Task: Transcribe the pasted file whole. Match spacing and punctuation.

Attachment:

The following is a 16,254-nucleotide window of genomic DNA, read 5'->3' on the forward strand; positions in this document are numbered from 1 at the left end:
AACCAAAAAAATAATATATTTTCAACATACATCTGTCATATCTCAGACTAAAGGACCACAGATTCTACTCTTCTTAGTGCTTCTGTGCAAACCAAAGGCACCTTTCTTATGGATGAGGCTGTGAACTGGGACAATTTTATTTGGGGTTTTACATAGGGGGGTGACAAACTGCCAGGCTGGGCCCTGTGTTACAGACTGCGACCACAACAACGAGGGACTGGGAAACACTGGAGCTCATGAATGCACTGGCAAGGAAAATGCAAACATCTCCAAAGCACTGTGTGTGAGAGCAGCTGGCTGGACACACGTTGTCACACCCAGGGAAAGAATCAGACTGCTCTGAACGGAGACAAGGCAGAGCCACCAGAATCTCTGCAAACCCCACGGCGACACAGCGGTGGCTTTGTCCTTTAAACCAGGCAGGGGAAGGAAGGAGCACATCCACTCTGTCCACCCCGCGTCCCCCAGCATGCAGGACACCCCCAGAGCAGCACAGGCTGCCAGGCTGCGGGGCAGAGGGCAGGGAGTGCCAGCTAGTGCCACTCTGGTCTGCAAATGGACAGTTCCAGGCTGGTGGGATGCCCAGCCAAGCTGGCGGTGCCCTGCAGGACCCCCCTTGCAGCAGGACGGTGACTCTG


The following is a 16,254-nucleotide window of genomic DNA, read 5'->3' on the forward strand; positions in this document are numbered from 1 at the left end:
AACCAAAAAAATAATATATTTTCAACATACATCTGTCATATCTCAGACTAAAGGACCACAGATTCTACTCTTCTTAGTGCTTCTGTGCAAACCAAAGGCACCTTTCTTATGGATGAGGCTGTGAACTGGGACAATTTTATTTGGGGTTTTACATAGGGGGGTGACAAACTGCCAGGCTGGGCCCTGTGTTACAGACTGCGACCACAACAACGAGGGACTGGGAAACACTGGAGCTCATGAATGCACTGGCAAGGAAAATGCAAACATCTCCAAAGCACTGTGTGTGAGAGCAGCTGGCTGGACACACGTTGTCACACCCAGGGAAAGAATCAGACTGCTCTGAACGGAGACAAGGCAGAGCCACCAGAATCTCTGCAAACCCCACGGCGACACAGCGGTGGCTTTGTCCTTTAAACCAGGCAGGGGAAGGAAGGAGCACATCCACTCTGTCCACCCCGCGTCCCCCAGCATGCAGGACACCCCCAGAGCAGCACAGGCTGCCAGGCTGCGGGGCAGAGGGCAGGGAGTGCCAGCTAGTGCCACTCTGGTCTGCAAATGGACAGTTCCAGGCTGGTGGGATGCCCAGCCAAGCTGGCGGTGCCCTGCAGGACCCCCCTTGCAGCAGGACGGTGACTCTG